Online ads can be deceptive when they are formatted to closely resemble news stories or other editorial content, the Federal Trade Commission said Tuesday in its long-awaited policy statement on native advertising.
The FTC's guidance, combined with a 16-page policy statement, which come two years after it convened a conference about native ads, suggest that the agency is troubled by some of the current practices surrounding online native ads.
The agency says that digital native ads that appear in news feeds of publishers' sites, social media posts, search results and email potentially can be deceptive, unless advertisers clearly disclose that the ads are, in fact, ads. The new guidance directs companies to label native ads that potentially could be mistaken for editorial content with terms like "advertisement," "paid advertisement," or "sponsored advertising content."
The FTC specifically criticizes labels like "promoted" or "promoted stories," stating that those terms "are at best ambiguous and potentially could mislead consumers that advertising content is endorsed by a publisher site."The agency adds that even terms like "promoted by," followed by the name of the advertiser, could be misinterpreted "to mean that a sponsoring advertiser funded or 'underwrote' but did not create or influence the content."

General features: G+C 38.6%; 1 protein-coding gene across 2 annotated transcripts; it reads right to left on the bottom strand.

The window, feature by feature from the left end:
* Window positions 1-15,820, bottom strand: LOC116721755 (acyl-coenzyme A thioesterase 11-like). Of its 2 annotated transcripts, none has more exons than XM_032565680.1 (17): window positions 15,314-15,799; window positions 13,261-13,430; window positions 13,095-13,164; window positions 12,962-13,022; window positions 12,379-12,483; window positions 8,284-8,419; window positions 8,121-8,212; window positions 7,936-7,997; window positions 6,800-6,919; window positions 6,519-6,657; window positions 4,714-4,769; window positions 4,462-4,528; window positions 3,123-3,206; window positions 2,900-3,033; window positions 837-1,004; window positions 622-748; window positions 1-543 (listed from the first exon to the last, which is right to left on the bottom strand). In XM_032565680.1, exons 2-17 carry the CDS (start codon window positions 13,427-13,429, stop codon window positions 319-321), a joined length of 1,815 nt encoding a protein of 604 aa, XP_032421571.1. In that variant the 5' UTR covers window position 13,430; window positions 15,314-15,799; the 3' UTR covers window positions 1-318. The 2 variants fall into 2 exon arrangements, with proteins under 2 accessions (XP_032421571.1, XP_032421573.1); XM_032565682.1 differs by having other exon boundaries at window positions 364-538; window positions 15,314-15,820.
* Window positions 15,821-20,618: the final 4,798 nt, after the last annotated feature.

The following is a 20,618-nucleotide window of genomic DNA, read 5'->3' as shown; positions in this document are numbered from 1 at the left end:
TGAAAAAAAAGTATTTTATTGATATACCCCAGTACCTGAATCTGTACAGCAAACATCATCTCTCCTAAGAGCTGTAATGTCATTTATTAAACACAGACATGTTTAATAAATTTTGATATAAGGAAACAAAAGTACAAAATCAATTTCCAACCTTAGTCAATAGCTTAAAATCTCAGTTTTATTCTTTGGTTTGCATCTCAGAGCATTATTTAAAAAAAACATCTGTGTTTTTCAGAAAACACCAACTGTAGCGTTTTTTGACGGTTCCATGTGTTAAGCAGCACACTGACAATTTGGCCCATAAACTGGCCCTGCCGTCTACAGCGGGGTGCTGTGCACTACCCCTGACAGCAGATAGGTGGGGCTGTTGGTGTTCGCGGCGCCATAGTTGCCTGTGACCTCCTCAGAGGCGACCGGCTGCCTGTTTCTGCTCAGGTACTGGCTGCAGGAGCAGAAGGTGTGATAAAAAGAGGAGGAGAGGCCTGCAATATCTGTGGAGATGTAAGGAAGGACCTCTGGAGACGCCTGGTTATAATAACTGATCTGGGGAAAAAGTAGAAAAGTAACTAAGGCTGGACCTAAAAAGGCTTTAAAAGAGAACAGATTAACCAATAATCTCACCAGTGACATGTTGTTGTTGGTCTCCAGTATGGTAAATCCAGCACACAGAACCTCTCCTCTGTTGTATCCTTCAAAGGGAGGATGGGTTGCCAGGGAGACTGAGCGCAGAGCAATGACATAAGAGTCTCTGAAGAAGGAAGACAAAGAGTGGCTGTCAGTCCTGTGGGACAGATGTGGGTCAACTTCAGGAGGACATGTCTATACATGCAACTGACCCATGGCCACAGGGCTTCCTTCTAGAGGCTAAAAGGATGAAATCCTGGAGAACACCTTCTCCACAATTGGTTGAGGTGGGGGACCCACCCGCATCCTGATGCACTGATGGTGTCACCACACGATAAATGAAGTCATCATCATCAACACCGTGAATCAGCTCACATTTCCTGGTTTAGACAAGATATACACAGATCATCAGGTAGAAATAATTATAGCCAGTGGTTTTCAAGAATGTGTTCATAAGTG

Not all native ads must carry the disclosures. The FTC says that some native ads "may be so clearly commercial in nature that they are unlikely to mislead consumers even without a specific disclosure."
The FTC says that whether disclosures are required will turn on how similar the ad is "in format and topic" to content on the publishers' sites. "For instance," the FTC writes, "if a natively formatted ad appearing as a news story is inserted into the content stream of a publisher site that customarily offers news and feature articles, reasonable consumers are unlikely to recognize it as an ad."
The guidance appears to reflect the view that any material that's been created by an advertiser is an "ad," even if it doesn't mention the marketer or product, according to advertising lawyer Terri Seligman, a partner in Frankfurt Kurnit Klein & Selz. "They're coming from the perspective that people are misled if they don't know that the content they're about to read has been prepared by an advertiser, rather than someone from the media," Seligman says.
She adds that it doesn't appear to matter "how engaging the content is," or even who wrote it. "The guidance is not recognizing the fact that a lot of native content is prepared by people who are journalists," she says.